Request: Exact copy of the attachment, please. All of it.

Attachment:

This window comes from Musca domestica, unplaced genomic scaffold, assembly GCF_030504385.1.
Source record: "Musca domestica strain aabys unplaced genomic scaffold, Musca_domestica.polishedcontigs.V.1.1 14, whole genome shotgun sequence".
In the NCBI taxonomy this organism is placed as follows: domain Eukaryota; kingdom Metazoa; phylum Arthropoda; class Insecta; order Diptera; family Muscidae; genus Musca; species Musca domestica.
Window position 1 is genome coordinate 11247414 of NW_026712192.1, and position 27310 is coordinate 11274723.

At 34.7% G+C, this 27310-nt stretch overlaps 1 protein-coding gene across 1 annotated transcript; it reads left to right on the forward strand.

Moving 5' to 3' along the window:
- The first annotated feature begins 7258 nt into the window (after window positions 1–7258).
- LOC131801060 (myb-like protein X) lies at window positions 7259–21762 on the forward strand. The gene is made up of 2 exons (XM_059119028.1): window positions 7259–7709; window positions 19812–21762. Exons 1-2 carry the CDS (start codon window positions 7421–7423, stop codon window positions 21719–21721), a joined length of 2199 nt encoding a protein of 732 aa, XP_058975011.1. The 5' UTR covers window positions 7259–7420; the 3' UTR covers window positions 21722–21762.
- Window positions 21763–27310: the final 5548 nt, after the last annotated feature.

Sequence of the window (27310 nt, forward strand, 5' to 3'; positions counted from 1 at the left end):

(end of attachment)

This window comes from Musca domestica, unplaced genomic scaffold, assembly GCF_030504385.1.
Source record: "Musca domestica strain aabys unplaced genomic scaffold, Musca_domestica.polishedcontigs.V.1.1 14, whole genome shotgun sequence".
In the NCBI taxonomy this organism is placed as follows: domain Eukaryota; kingdom Metazoa; phylum Arthropoda; class Insecta; order Diptera; family Muscidae; genus Musca; species Musca domestica.
Window position 1 is genome coordinate 11247414 of NW_026712192.1, and position 27310 is coordinate 11274723.

At 34.7% G+C, this 27310-nt stretch overlaps 1 protein-coding gene across 1 annotated transcript; it reads left to right on the forward strand.

Moving 5' to 3' along the window:
- The first annotated feature begins 7258 nt into the window (after window positions 1–7258).
- LOC131801060 (myb-like protein X) lies at window positions 7259–21762 on the forward strand. The gene is made up of 2 exons (XM_059119028.1): window positions 7259–7709; window positions 19812–21762. Exons 1-2 carry the CDS (start codon window positions 7421–7423, stop codon window positions 21719–21721), a joined length of 2199 nt encoding a protein of 732 aa, XP_058975011.1. The 5' UTR covers window positions 7259–7420; the 3' UTR covers window positions 21722–21762.
- Window positions 21763–27310: the final 5548 nt, after the last annotated feature.

Sequence of the window (27310 nt, forward strand, 5' to 3'; positions counted from 1 at the left end):